Plainsboro, N.J. (PRWEB) June 30, 2014
With more HIV-positive patients likely to join the Medicaid ranks under the Affordable Care Act, what’s known about getting patients to stick with their anti-retroviral therapy will be important in tracking health outcomes.
With the publication of a new study in The American Journal of Managed Care, what’s now known is the federal guidelines adopted in 2012, which call for intervening quickly when patients aren’t sticking with treatment, will likely increase a patient’s chance of success, based on a review of Medicaid patients with HIV who were treated from 2007 to 2011.
The authors, led by Stephen S. Johnston, MA, evaluated Medicaid data from 15 states for period and categorized HIV both by what therapies were given and by adherence rates. Guidelines from the US Department of Health and Human Services and World Health Organization adopted in 2012 call for gaining adherence rates of 95 percent or higher through a variety of means, as sticking with medication is especially important in treating HIV to keep the disease from progressing to a point at which certain treatments will not work.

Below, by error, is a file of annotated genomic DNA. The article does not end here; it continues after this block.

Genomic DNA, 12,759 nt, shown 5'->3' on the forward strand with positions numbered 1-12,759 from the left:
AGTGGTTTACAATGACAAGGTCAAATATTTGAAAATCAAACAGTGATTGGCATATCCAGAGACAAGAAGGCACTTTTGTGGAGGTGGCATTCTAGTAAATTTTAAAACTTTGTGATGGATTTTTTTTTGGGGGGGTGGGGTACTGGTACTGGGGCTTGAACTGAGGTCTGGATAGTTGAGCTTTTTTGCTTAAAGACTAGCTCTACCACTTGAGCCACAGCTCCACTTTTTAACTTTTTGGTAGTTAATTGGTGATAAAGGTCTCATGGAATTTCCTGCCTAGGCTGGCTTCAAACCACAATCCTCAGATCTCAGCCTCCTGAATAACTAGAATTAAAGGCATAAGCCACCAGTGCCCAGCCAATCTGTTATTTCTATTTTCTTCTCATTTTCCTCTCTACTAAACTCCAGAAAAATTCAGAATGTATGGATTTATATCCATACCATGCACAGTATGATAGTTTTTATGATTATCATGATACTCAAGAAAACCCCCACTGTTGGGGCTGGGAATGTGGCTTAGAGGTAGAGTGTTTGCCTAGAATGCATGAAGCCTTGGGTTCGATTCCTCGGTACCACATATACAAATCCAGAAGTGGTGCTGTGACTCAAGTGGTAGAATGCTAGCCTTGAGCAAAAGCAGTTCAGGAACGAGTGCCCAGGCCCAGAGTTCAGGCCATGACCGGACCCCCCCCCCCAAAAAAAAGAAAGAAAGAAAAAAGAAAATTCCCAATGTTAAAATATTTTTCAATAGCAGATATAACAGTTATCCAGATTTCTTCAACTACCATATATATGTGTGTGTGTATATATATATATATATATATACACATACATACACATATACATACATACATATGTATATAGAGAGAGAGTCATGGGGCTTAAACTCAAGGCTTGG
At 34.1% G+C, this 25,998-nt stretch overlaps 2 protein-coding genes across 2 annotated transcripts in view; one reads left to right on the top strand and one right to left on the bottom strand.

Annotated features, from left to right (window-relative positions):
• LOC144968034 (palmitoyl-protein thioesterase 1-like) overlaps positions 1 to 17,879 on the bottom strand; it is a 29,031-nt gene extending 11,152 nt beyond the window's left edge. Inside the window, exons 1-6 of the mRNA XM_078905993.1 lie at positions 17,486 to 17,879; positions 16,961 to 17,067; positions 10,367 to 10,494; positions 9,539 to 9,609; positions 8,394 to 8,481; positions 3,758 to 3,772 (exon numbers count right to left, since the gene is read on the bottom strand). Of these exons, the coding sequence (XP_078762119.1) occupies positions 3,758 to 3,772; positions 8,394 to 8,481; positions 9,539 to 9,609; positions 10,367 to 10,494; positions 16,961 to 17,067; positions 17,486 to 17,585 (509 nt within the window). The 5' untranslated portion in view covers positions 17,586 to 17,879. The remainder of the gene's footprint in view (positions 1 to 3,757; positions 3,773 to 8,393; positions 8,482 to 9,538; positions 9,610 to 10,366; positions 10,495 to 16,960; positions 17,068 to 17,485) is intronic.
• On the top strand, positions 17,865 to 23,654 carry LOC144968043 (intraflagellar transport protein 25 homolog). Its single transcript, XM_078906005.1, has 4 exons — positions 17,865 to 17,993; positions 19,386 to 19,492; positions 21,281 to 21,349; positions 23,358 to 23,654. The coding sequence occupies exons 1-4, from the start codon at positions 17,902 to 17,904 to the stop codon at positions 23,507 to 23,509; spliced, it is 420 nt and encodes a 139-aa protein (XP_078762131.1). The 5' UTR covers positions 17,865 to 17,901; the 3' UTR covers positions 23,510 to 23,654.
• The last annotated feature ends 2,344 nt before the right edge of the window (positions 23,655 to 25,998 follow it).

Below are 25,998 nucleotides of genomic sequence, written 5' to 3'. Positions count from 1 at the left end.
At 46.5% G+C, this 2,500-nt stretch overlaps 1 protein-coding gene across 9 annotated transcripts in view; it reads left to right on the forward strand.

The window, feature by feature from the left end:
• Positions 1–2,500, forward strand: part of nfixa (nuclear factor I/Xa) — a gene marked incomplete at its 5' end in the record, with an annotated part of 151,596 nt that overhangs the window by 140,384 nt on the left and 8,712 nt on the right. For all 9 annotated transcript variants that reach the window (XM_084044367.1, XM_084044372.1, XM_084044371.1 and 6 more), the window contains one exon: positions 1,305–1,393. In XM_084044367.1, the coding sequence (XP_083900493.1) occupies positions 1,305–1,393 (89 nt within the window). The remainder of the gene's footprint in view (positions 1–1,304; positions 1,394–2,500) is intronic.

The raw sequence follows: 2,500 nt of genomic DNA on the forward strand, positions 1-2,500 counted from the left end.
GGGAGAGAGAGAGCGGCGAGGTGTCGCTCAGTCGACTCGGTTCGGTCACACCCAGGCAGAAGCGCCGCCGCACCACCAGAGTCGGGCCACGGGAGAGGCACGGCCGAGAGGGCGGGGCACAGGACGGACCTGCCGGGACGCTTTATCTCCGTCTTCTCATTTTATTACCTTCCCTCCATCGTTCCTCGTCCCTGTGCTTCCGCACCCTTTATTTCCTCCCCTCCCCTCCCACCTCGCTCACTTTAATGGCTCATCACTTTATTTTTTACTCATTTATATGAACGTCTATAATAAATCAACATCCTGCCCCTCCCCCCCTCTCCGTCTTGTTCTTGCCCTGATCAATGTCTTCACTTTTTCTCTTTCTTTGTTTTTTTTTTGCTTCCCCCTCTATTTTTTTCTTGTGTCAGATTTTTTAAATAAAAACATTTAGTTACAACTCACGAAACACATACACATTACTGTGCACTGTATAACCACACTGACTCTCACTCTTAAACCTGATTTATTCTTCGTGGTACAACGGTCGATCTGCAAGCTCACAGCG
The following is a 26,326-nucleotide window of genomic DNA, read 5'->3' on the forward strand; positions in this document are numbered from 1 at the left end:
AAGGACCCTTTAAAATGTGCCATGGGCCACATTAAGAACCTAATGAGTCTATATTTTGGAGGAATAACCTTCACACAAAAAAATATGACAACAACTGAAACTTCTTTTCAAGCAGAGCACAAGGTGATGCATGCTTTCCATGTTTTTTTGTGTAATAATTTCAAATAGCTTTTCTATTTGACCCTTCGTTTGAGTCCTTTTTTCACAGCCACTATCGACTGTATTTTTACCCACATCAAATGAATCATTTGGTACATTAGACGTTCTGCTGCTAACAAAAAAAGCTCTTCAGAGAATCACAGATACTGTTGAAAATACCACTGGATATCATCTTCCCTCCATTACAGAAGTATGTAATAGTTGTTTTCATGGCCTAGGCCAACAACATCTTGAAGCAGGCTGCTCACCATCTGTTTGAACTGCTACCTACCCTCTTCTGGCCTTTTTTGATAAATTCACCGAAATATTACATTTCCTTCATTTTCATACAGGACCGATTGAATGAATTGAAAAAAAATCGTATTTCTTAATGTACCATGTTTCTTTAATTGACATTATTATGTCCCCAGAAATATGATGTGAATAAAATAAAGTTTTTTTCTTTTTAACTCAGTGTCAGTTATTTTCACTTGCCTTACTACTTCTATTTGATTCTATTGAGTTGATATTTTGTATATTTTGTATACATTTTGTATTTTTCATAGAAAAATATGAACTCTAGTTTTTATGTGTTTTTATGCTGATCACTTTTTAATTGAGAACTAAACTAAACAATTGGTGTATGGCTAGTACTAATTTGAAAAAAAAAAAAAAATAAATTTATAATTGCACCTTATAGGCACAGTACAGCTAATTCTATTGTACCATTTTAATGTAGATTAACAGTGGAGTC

While the data were obviously gathered during a period prior to the adoption of the guidelines, the researchers were able to compare patients who took therapies and followed adherence protocols in line with the 2012 standards. The group that did so not only had better adherence rates, but also managed to continue with their regimens longer.
“The potential impact of these findings will grow as more HIV patients become Medicaid-eligible under the Patient Protection and Affordable Care Act,” the authors found.
About the Journal
The American Journal of Managed Care, now in its 20th year of publication, is the leading peer-reviewed journal dedicated to issues in managed care. In December 2013, AJMC launched The American Journal of Accountable Care, which publishes research and commentary devoted to understanding changes to the healthcare system due to the 2010 Affordable Care Act. AJMC’s news publications, the Evidence-Based series, bring together stakeholder views from payers, providers, policymakers and pharmaceutical leaders in the areas of oncology, diabetes management, respiratory care, and immunology and infectious disease.
Mary Caffrey (609) 716-7777 x 144